On the occasion of the launch of the Jim Pattison Ethical Leadership Program, a new effort for which I’m the director at the Ted Rogers School of Management, I want to take some time to talk a little bit about the program and ethical leadership.
At the program we’re aiming to go beyond the “mom and apple pie” aspects of ethical leadership, to look not just at the values and skills of ethical leaders, but also at the particular institutional mechanisms that ethical leaders use to shape institutional culture and to put their vision into practice throughout business organizations.
Leaders are by their very nature fascinating people. The news is replete with stories of the victories and foibles of leaders in the worlds of business and politics and entertainment. From an ethical point of view, the decisions they make and the values to which they subscribe are disproportionately important. Not only do they make crucial decisions, but they influence the decisions of others, both directly through the instructions they give and indirectly through the examples they set and the atmosphere they foster.
So ethical leadership is a compelling issue—even among those who don’t bother to think critically about the topic. It is all too tempting to think of ethical leadership as a question only for CEOs or for top-tier executives. And while I have high hopes and high expectations of my undergrad business students, not all of them will go on to leadership positions at that level. But what I’ve been teaching my students is this: leadership is an activity that goes on at all levels of a business organization. Whether you’re leading a publishing empire or a small sales team, you face the challenges implied by the term “ethical leadership.” You are faced with not just doing the right thing, but also with helping others to do the right thing and building organizational contexts that will foster people in doing the right thing.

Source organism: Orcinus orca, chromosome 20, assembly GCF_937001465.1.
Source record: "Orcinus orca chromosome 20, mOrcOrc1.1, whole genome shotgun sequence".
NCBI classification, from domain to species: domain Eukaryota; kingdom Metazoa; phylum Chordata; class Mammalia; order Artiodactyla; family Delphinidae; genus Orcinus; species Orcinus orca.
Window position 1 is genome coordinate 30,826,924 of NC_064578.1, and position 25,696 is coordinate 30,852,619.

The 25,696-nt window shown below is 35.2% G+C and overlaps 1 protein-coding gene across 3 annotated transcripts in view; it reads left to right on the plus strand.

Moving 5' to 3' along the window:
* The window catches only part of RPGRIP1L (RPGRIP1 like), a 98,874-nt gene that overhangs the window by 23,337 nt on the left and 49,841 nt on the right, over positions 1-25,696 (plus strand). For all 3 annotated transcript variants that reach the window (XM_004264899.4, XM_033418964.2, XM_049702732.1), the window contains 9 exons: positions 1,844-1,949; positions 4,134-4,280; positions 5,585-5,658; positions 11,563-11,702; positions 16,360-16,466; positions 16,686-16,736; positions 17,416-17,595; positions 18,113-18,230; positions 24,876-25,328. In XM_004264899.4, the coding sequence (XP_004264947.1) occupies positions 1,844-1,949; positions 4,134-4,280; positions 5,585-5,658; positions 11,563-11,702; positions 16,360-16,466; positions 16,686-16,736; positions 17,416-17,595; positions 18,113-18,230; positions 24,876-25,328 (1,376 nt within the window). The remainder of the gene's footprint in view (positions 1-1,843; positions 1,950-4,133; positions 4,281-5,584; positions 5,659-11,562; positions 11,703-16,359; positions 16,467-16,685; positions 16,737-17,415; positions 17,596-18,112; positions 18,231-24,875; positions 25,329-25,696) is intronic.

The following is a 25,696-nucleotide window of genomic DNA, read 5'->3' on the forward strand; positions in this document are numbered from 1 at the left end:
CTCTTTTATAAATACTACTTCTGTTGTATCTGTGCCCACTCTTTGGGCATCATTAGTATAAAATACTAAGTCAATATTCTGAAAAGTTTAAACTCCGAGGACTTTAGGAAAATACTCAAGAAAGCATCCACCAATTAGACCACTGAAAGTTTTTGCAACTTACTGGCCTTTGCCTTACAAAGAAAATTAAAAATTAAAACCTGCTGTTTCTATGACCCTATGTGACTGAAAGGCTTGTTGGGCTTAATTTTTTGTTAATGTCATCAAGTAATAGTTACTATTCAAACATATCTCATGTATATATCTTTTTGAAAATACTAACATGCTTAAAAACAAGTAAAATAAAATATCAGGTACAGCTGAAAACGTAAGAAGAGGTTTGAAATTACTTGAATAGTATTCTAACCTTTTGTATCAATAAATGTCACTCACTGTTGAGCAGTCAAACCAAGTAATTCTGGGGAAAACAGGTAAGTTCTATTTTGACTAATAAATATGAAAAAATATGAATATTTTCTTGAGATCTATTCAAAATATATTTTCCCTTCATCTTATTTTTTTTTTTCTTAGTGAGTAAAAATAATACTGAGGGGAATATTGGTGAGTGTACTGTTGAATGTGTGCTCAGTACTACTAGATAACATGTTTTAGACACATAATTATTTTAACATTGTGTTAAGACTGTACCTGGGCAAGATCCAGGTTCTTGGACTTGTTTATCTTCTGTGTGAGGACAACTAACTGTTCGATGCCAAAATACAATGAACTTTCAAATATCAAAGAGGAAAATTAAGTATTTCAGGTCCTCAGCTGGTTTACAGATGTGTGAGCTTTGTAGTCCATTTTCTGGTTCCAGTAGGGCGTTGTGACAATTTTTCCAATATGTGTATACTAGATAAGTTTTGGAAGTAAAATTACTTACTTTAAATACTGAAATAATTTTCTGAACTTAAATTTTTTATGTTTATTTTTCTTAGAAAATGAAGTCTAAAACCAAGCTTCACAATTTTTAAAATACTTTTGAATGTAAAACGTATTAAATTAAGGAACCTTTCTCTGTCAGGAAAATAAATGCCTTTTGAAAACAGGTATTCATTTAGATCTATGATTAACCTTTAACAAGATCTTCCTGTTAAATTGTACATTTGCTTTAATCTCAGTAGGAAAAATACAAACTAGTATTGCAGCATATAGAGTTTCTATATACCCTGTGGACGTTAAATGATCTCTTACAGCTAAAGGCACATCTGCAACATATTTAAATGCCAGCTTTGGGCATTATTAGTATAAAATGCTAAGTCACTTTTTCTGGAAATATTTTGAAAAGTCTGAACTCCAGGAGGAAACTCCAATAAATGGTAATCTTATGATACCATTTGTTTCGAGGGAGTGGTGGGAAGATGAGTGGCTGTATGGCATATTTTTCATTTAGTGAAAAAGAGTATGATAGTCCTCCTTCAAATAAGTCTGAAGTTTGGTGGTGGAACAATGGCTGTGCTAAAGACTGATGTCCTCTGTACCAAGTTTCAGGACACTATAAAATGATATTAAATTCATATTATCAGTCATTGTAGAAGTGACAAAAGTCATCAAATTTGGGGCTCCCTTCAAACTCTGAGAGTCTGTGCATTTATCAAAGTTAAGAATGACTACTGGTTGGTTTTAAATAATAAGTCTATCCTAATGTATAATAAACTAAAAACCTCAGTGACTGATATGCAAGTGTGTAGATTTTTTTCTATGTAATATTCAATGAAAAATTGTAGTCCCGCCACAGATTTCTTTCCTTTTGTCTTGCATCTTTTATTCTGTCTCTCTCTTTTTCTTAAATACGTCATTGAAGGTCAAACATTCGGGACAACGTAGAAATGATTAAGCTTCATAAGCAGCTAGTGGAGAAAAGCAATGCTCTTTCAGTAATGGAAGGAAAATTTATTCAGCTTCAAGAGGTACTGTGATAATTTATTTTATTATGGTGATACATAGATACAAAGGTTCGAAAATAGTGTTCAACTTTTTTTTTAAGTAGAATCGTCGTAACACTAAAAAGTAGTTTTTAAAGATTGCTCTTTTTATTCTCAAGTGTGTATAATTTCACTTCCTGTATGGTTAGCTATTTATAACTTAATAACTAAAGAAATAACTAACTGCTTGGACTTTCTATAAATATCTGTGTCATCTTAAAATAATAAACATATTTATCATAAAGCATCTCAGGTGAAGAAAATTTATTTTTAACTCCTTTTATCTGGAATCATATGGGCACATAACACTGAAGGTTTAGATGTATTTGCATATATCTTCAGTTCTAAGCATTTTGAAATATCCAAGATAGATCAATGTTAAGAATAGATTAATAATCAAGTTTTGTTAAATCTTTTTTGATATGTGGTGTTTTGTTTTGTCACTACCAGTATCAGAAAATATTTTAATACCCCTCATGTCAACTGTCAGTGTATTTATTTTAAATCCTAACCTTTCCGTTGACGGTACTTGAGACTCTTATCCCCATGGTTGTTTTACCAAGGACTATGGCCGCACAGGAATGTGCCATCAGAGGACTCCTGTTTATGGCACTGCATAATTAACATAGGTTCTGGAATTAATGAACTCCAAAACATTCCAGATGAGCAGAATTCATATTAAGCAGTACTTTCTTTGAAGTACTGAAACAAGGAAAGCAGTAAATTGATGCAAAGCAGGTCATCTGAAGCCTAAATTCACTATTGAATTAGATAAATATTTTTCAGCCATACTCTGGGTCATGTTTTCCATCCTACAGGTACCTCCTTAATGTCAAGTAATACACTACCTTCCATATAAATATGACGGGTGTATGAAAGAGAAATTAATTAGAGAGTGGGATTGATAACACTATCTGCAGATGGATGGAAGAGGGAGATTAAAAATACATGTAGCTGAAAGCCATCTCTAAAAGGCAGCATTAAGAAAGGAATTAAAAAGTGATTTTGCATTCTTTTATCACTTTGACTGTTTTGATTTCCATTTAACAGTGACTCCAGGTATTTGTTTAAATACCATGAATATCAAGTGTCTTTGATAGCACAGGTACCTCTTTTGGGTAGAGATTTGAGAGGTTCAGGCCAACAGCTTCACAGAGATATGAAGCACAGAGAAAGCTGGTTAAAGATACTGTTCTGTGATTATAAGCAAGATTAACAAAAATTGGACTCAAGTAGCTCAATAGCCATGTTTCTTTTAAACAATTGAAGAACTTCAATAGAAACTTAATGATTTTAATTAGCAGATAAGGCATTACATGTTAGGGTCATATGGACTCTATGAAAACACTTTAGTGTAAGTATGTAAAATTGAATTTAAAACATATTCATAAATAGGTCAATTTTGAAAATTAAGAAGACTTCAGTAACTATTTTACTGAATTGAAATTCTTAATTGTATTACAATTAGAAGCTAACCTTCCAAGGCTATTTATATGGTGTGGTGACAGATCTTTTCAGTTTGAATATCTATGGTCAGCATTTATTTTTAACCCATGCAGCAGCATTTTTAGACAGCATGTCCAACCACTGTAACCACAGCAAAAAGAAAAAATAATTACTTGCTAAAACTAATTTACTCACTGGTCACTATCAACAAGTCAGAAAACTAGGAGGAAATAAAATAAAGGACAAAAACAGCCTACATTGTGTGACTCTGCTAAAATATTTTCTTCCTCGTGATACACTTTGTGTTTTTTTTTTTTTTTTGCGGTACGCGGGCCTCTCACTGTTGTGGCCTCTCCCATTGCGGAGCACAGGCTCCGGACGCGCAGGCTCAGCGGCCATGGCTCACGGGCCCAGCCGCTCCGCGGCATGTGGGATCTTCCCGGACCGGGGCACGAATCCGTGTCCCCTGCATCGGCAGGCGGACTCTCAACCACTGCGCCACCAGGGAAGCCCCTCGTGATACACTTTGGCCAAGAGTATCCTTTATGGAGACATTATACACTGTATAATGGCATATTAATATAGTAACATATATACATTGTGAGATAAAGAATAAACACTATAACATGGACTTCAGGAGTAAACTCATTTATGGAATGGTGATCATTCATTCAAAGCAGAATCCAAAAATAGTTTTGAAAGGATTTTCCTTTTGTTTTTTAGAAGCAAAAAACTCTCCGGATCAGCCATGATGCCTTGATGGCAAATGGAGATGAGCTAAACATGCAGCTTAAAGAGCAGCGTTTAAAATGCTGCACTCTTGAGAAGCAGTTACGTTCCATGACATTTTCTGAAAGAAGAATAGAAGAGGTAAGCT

The question, of course, is whether a program like ours can make a difference. And I think it can. And the reason has to do with how I understand the goal of ethics education itself.
I’ve long argued that an ethics course at a business school isn’t designed to make you into an ethical person, to teach you to be good. If making you ethical was the aim, then ethics education would be either redundant or hopeless: critics are probably right to think that a basic understanding of right and wrong is either there by the time kids enter university or it isn’t.
Ethics courses should assume a basic desire to do the right thing, and focus on giving students the ability to understand the special kinds of ethical issues that arise in business, along with the tools of teamwork and leadership that let them put their ethical understanding into action.
Students don’t come to business school to be educated on how to be employees. They come to learn how to be managers, and a manager with vision is what we call a leader.
Chris MacDonald is Director of the Jim Pattison Ethical Leadership Education & Research Program at the Ted Rogers School of Management.